• Graeber, David. 2010. Neoliberalism, or the bureaucratization of the world. In The insecure American: How we got here and what we should do about it. Edited by Hugh Gusterson and Catherine Besterman, 123–149. Berkeley: Univ. of California Press.

    Analysis of the history of neoliberalism as an economic and political theory, considering its roots, deployments politically, as well as inherent contradictions. Considers how the ideology of neoliberalism, a philosophy of radical individualism, has become a justification for a system of global governance operating across a series of tiers (finance capital, transnational corporations, trade bureaucracies, such as the IMF among others, and NGOs) that together form a planet-wide trade bureaucracy.

  • Peck, Jamie. 2010. Constructions of neoliberal reason. Oxford: Oxford Univ. Press.

    DOI: 10.1093/acprof:oso/9780199580576.001.0001

    A historical and conceptual overview of neoliberalism written by one of the leading scholars (a geographer) in the multidisciplinary field of neoliberalism studies whose work has been influential in anthropology.

  • Peck, Jamie, and Adam Tickell. 2002. Neoliberalizing space. Antipode 34.3: 380–404.

    DOI: 10.1111/1467-8330.00247

    Article makes the case for approaching neoliberalism as a process, neoliberalization, rather than as an end state. Considers changing forms of neoliberalism, particularly the shift from early “roll-back neoliberalism” in the 1980s emphasizing deregulation and dismantlement to the active state-building and technocratic regulatory reforms beginning in the 1990s, which they characterize as “roll-out neoliberalism.”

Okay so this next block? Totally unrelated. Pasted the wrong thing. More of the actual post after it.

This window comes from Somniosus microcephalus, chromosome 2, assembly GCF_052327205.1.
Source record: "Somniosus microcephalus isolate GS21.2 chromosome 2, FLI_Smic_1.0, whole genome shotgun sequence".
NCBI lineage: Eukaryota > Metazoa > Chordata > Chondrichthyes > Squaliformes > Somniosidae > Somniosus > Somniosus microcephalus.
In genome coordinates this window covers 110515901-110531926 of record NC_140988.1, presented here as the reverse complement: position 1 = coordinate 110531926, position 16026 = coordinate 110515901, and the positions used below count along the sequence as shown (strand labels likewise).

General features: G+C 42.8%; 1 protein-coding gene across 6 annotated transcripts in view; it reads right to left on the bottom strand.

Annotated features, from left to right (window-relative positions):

• Richland, Justin B. 2009. On neoliberalism and other social diseases: The 2008 sociocultural anthropology year in review. American Anthropologist 111.2: 170–176.

    DOI: 10.1111/j.1548-1433.2009.01110.x

    Review of 129 articles published in 2008 in five leading peer-reviewed anthropology journals. Richland discusses a number of themes found in the particular articles as well as overarching trends evident across these studies.

  • Rose, Nikolas. 1999. Powers of freedom: Reframing political thought. Cambridge, UK: Cambridge Univ. Press.

    DOI: 10.1017/CBO9780511488856

    Extending Foucault’s writings on governmentality, Rose sets out a new analysis of political power and the governmental impact of neoliberalism. Bringing together historical and theoretical analyses, the book speaks to several issues, including: “the audit explosion”; entrepreneurialism and “skilling”; making citizen consumers; and technologies of the self.